Green Gear, News, North America
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Union Square Holiday Market in New York: A Surprisingly Ecofriendly Experience

Lamps at holiday marketPhoto by Flickr user feministjulie

New York City’s Union Square is a popular destination for urban explorers, but between the almost daily green market (farmers’ market) and the now incredibly organic, fair-trade, every-other-ecofriendly-adjective-you-can-think-of Union Square Holiday Market, it may just be the greenest place in town.

Visiting Union Square

Even though I’ve lived in New York City for over a year now, I am definitely still a tourist in most neighborhoods. I’ve even talked to several people who’ve lived here for twenty years and still pack their whole family up for an adventure in unexplored neighborhoods as a weekend outing.

When I visited the holiday market for the first time last year, I thought the market was designed exactly for those people–folks who come (like me) to lower manhattan from other neighborhoods to do some shopping and soak up “the city.”

Market overhead viewPhoto by Flickr user workinpana

Union Square, right in the middle of NYU territory–an easy walk from Madison Square, Soho, and even Times Square and Bryant Park if the weather’s nice–is second only to Times Square or the statue of Liberty in terms of the “must-see” NYC places people who come to visit me in the city have to get to.

So you can only imagine my surprise when I found one of New York’s ultimate urban attractions celebrating the holiday season in seemingly exclusively earth-friendly style.

The Green Holiday Market

As we battled our way through the inescapable crowds jam-packed into the barely four-foot-wide aisles of the dense but sprawling market, we saw less of the usual holiday market items than we expected.

Spice and tea displayPhoto by Flickr user nme421

Sure, there were hats, scarves, cookies, and (non-alcoholic) mulled wines (yeah, I’m not sure how they do that either), but these vendors were distinctly outnumbered by a very different type of product: fair-trade, sustainably-sourced gifts from all around the world.

Though we only specifically took note of a few such vendors in the first few aisles we explored, after about ten minutes, we realized that we were in ethically-minded shopping heaven.

Ecofriendly Vendors of the Union Square Holiday Market

While I’m sure there are some stalls that we didn’t see or couldn’t reach, here is a compendium of the best ecofriendly shopping at New York’s Union Square Holiday Market:

  • Cala Designs: fair-trade paper bead necklaces handcrafted by a women’s cooperative in Uganda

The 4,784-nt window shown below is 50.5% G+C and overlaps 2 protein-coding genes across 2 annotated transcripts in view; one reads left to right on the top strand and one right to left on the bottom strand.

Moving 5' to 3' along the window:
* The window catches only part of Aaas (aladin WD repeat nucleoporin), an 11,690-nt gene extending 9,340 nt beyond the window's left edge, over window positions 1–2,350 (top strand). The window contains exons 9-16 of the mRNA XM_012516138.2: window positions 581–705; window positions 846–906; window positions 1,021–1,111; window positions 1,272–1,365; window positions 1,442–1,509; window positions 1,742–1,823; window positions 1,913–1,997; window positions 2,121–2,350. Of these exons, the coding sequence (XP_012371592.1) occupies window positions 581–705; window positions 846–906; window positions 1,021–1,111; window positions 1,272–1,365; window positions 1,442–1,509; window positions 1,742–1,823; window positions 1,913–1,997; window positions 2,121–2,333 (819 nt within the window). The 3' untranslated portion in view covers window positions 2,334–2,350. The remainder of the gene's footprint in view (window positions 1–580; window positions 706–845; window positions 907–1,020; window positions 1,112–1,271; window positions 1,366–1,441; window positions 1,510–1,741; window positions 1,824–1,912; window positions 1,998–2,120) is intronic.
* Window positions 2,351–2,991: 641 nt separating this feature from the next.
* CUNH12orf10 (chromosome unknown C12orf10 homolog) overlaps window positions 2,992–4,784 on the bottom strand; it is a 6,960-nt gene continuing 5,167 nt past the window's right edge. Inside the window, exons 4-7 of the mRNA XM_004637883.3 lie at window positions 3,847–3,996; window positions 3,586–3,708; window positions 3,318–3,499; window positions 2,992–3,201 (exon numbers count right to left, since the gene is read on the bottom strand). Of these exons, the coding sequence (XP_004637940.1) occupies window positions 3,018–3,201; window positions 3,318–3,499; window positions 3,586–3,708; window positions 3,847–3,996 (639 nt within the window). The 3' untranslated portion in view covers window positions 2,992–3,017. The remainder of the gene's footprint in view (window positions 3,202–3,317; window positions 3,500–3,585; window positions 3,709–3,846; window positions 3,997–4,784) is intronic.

• Marquet Fair Trade: a fair-trade decor, clothing and accessory distributor that forges personal connections with all of their artisans to tell the stories of their products
  • Toby’s Estate: sustainably-sourced coffee directly sourced from farms who value their own workers as much as Toby’s values their farm relationships
  • Dr. Sofskins: body lotion candles and skincare products made with natural, primarily wild-sourced ingredients
  • Nunu Chocolates: chocolates handmade in Brooklyn with cocoa from a sustainable, family-run farm in eastern Columbia
  • Rubyzaar: handmade, natural textiles made using traditional methods and sourced fairly and sustainably from southeast Asia and east Africa
  • Karma Living: handcrafted Indian textiles and home furnishings typically only sold wholesale are made available directly to the public once a year at the Union Square Holiday Market
  • 4 Mula: vegan, cruelty-free, natural bath products and live plant holiday ornaments and wreaths (pictured below)
  • Hazel Village: organic, handmade stuffed animals
  • Inga & Evija 100% Efi Cool Designs: hand-painted bags, wallets, ties, and scarves made from recycled fabric and materials

4mula living ornamentsPhoto provided by 4mula

The market runs through Christmas eve, so if you’re with in train distance of New York, I highly recommend taking your family for a stroll through the square during the holidays.

And if not–it’ll be back with all the familiar faces (and probably even more sustainably-minded vendors) next year!

Filed under: Green Gear, News, North America

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When she was ten, Gabi Logan was commended by her school as an "environmentalist" after spending recess and lunch picking up trash around her school for a week. Now she's a freelance blogger and travel writer who encourages travelers to use sustainable travel methods and connect to local culture along the way. Her work has also appeared in Transitions Abroad, GoMad Nomad, and publications at the Massachusetts Institute of Technology. You can read more about her at gabilogan.com.

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